Origin of second class
Words nearby second class
Other definitions for second class (2 of 2)
Origin of second-class
How to use second class in a sentence
I was drawn to The Class for different reasons—chiefly, the pipe dream of achieving a tighter and tauter backside.
Stephanie Giorgio, a classical musician, credits The Class for helping her cope with anxiety, focus, fear, and self-doubt.
In the last year, her fusion exercise class has attracted a cult following and become de rigueur among the celebrity set.
Gunshots rang out in Paris this morning on a second day of deadly violence that has stunned the French capital.
And as he adjusted to this change in circumstances, he screamed at himself a second time: Wait!Powerful Congressman Writes About ‘Fleshy Breasts’|Asawin Suebsaeng|January 7, 2015|DAILY BEAST
In treble, second and fourth, the first change is a dodge behind; and the second time the treble leads, there's a double Bob.Tintinnalogia, or, the Art of Ringing|Richard Duckworth and Fabian Stedman
On his head was the second-hand hat of some parvenu's coachman, gold lace, cockade and all.The Pit Town Coronet, Volume I (of 3)|Charles James Wills
The beauty, the mystery,—this fierce sunshine or something—stir——' She hesitated for a fraction of a second.The Wave|Algernon Blackwood
Roman Pane who accompanied Columbus on his second voyage alludes to another method of using the herb.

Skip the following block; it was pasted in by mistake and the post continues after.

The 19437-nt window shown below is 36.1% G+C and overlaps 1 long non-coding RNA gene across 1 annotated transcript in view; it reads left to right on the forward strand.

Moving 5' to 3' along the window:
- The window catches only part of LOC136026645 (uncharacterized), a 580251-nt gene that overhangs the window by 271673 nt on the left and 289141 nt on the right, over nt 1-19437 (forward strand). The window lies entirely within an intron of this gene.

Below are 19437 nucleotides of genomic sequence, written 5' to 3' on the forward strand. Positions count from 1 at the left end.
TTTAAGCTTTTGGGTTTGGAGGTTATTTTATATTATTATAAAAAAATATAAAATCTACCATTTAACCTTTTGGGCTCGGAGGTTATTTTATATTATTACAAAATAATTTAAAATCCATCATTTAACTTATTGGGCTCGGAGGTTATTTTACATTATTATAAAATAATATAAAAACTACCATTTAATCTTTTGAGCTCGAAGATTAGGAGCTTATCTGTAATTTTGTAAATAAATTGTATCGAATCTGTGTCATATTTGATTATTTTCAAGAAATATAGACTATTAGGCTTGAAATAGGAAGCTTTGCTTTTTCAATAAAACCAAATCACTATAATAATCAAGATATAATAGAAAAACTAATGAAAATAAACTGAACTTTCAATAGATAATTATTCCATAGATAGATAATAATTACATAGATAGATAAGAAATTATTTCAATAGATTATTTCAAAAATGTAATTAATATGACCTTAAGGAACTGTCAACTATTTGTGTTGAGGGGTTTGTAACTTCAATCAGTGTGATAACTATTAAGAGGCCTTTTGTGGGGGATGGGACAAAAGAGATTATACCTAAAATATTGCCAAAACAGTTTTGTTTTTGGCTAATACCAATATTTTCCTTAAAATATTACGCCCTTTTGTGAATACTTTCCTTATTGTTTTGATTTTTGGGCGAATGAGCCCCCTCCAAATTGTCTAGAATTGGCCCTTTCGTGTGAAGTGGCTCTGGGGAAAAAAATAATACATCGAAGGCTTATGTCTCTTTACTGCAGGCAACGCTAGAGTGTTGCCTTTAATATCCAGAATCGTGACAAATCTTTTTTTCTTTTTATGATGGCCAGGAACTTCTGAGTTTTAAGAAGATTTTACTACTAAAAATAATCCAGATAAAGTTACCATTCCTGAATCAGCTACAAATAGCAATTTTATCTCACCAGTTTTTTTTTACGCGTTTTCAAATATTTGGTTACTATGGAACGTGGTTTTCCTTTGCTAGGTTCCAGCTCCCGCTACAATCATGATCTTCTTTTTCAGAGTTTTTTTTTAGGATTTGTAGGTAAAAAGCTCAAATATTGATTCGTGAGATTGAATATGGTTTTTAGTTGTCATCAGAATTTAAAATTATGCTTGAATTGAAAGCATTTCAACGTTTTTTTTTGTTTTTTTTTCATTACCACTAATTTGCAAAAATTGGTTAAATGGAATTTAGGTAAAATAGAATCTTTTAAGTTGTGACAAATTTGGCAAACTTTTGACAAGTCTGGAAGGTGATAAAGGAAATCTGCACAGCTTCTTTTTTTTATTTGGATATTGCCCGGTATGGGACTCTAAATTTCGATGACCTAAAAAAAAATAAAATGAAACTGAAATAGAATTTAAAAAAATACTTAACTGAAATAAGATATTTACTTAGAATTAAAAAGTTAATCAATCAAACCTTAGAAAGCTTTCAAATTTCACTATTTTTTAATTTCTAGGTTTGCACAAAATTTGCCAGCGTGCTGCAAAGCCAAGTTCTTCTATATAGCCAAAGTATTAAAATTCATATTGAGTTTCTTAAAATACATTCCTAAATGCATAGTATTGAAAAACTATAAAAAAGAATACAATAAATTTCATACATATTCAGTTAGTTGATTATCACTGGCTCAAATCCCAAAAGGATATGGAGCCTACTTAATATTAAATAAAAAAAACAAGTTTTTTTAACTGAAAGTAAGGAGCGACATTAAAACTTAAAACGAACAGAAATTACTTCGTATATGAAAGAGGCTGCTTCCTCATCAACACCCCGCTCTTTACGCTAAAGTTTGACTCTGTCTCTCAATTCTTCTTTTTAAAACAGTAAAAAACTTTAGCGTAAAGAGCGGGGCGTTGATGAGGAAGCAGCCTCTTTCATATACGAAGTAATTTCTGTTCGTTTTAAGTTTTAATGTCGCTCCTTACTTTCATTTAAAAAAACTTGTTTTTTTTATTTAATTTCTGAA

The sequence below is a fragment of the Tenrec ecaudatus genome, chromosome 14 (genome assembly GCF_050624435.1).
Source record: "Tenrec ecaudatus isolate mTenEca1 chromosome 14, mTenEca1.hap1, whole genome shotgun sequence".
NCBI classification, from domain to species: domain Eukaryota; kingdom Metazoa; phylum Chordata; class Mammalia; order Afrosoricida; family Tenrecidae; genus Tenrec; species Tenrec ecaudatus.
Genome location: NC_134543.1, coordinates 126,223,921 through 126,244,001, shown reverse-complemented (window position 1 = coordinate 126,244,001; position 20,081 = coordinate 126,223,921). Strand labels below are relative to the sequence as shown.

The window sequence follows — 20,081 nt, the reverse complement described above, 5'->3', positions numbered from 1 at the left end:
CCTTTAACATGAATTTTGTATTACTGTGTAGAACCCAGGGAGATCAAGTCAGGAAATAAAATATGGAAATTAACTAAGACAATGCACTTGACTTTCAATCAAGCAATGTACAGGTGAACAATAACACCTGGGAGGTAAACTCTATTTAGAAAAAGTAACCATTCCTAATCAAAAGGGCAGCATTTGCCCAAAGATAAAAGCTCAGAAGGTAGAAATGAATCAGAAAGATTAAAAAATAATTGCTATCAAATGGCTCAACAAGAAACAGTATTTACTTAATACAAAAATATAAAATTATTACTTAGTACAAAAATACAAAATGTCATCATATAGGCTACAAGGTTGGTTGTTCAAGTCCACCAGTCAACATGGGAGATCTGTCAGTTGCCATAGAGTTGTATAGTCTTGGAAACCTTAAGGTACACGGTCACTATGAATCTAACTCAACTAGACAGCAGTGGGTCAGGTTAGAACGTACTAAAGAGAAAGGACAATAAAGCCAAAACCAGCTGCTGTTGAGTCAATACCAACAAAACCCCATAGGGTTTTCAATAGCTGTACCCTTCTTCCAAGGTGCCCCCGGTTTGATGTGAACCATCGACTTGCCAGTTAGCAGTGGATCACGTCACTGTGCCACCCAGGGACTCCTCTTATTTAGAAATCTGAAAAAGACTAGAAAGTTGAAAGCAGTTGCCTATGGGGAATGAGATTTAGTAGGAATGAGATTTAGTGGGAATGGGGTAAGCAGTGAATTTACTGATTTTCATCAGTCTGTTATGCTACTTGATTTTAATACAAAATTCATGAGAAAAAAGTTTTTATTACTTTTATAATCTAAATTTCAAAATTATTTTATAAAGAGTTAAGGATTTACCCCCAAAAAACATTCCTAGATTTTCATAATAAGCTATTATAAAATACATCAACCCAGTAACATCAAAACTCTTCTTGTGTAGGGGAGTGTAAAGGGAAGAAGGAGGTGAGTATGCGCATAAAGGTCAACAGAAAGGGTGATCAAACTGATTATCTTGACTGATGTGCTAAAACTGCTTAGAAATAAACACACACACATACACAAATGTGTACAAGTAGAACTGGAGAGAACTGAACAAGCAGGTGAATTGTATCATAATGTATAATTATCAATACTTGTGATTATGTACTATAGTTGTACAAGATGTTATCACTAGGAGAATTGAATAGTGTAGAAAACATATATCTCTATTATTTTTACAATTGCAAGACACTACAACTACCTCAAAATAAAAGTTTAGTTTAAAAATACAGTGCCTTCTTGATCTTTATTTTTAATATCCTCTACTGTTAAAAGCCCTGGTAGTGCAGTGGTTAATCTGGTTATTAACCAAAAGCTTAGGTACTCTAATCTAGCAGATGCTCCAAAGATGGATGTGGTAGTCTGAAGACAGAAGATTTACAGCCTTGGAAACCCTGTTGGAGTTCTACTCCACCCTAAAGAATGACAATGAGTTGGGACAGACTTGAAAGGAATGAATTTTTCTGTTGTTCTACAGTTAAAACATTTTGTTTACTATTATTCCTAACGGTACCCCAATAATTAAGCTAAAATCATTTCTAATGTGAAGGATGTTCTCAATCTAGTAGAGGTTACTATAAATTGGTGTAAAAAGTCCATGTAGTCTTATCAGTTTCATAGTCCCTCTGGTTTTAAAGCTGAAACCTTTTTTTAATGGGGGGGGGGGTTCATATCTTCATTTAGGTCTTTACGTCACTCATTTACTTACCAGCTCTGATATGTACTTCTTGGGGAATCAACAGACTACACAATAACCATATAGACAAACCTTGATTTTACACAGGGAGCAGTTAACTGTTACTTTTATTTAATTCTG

He set down as the second the golden rule, “Whatsoever ye would that men should do unto you, do ye even so to them.”The Giant of the North|R.M. Ballantyne
British Dictionary definitions for second class
- (in Britain) of or relating to mail that is processed more slowly than first-class mail
- (in the US and Canada) of or relating to mail that consists mainly of newspapers, etc
Other Idioms and Phrases with second class
Inferior; see second best.
Travel accommodations ranking below the highest or first class, as in Traveling second class on European trains is not only cheaper but gives you more contact with local people. [c. 1840]
In the United States and Canada, a category of mail consisting of periodicals and newspapers. [c. 1870]
second-class citizen. An individual regarded or treated as inferior to others in status or rights, an underprivileged person. For example, In many countries women still are considered second-class citizens. This term uses second class in the sense of “inferior.” [c. 1940]